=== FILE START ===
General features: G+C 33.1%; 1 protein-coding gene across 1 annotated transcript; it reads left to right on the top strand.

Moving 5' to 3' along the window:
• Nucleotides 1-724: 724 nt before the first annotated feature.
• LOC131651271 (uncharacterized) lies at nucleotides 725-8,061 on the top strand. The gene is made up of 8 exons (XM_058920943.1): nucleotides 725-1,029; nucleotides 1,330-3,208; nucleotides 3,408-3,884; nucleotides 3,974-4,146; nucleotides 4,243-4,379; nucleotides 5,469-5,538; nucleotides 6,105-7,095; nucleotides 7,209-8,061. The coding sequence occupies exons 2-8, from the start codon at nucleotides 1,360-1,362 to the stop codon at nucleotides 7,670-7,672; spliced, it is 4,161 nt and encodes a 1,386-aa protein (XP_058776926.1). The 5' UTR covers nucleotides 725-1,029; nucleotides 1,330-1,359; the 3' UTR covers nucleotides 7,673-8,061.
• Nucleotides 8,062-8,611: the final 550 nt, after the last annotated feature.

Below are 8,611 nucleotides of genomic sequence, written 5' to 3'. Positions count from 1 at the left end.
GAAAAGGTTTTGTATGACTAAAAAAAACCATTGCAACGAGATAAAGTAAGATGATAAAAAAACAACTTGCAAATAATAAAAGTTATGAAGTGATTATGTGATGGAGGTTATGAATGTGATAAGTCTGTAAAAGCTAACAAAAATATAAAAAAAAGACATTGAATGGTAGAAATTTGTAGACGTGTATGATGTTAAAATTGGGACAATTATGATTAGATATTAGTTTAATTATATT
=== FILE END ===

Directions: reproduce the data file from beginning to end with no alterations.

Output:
General features: G+C 33.1%; 1 protein-coding gene across 1 annotated transcript; it reads left to right on the top strand.

Moving 5' to 3' along the window:
• Nucleotides 1-724: 724 nt before the first annotated feature.
• LOC131651271 (uncharacterized) lies at nucleotides 725-8,061 on the top strand. The gene is made up of 8 exons (XM_058920943.1): nucleotides 725-1,029; nucleotides 1,330-3,208; nucleotides 3,408-3,884; nucleotides 3,974-4,146; nucleotides 4,243-4,379; nucleotides 5,469-5,538; nucleotides 6,105-7,095; nucleotides 7,209-8,061. The coding sequence occupies exons 2-8, from the start codon at nucleotides 1,360-1,362 to the stop codon at nucleotides 7,670-7,672; spliced, it is 4,161 nt and encodes a 1,386-aa protein (XP_058776926.1). The 5' UTR covers nucleotides 725-1,029; nucleotides 1,330-1,359; the 3' UTR covers nucleotides 7,673-8,061.
• Nucleotides 8,062-8,611: the final 550 nt, after the last annotated feature.

Below are 8,611 nucleotides of genomic sequence, written 5' to 3'. Positions count from 1 at the left end.
GAAAAGGTTTTGTATGACTAAAAAAAACCATTGCAACGAGATAAAGTAAGATGATAAAAAAACAACTTGCAAATAATAAAAGTTATGAAGTGATTATGTGATGGAGGTTATGAATGTGATAAGTCTGTAAAAGCTAACAAAAATATAAAAAAAAGACATTGAATGGTAGAAATTTGTAGACGTGTATGATGTTAAAATTGGGACAATTATGATTAGATATTAGTTTAATTATATT